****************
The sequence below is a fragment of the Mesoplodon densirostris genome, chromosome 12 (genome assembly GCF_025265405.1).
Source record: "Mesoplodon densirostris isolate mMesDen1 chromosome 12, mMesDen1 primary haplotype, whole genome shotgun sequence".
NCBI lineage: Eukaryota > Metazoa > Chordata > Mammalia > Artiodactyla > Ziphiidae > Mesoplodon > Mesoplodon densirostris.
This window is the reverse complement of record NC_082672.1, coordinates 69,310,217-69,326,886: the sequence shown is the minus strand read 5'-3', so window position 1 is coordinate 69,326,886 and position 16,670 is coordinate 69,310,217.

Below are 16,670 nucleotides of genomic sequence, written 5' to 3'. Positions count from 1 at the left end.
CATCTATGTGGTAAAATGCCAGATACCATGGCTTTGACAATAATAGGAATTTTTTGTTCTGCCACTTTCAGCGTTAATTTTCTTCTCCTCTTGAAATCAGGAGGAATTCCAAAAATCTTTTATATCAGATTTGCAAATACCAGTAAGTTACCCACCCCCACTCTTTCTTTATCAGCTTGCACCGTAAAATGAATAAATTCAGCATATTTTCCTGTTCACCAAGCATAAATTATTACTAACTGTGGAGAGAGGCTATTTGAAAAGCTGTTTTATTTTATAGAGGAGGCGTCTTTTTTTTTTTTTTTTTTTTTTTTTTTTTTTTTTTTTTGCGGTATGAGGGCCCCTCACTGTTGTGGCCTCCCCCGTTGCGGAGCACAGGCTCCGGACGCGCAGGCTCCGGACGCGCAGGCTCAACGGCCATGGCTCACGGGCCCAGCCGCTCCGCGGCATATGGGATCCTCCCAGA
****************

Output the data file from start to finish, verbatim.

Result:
The sequence below is a fragment of the Mesoplodon densirostris genome, chromosome 12 (genome assembly GCF_025265405.1).
Source record: "Mesoplodon densirostris isolate mMesDen1 chromosome 12, mMesDen1 primary haplotype, whole genome shotgun sequence".
NCBI lineage: Eukaryota > Metazoa > Chordata > Mammalia > Artiodactyla > Ziphiidae > Mesoplodon > Mesoplodon densirostris.
This window is the reverse complement of record NC_082672.1, coordinates 69,310,217-69,326,886: the sequence shown is the minus strand read 5'-3', so window position 1 is coordinate 69,326,886 and position 16,670 is coordinate 69,310,217.

Below are 16,670 nucleotides of genomic sequence, written 5' to 3'. Positions count from 1 at the left end.
CATCTATGTGGTAAAATGCCAGATACCATGGCTTTGACAATAATAGGAATTTTTTGTTCTGCCACTTTCAGCGTTAATTTTCTTCTCCTCTTGAAATCAGGAGGAATTCCAAAAATCTTTTATATCAGATTTGCAAATACCAGTAAGTTACCCACCCCCACTCTTTCTTTATCAGCTTGCACCGTAAAATGAATAAATTCAGCATATTTTCCTGTTCACCAAGCATAAATTATTACTAACTGTGGAGAGAGGCTATTTGAAAAGCTGTTTTATTTTATAGAGGAGGCGTCTTTTTTTTTTTTTTTTTTTTTTTTTTTTTTTTTTTTTTGCGGTATGAGGGCCCCTCACTGTTGTGGCCTCCCCCGTTGCGGAGCACAGGCTCCGGACGCGCAGGCTCCGGACGCGCAGGCTCAACGGCCATGGCTCACGGGCCCAGCCGCTCCGCGGCATATGGGATCCTCCCAGA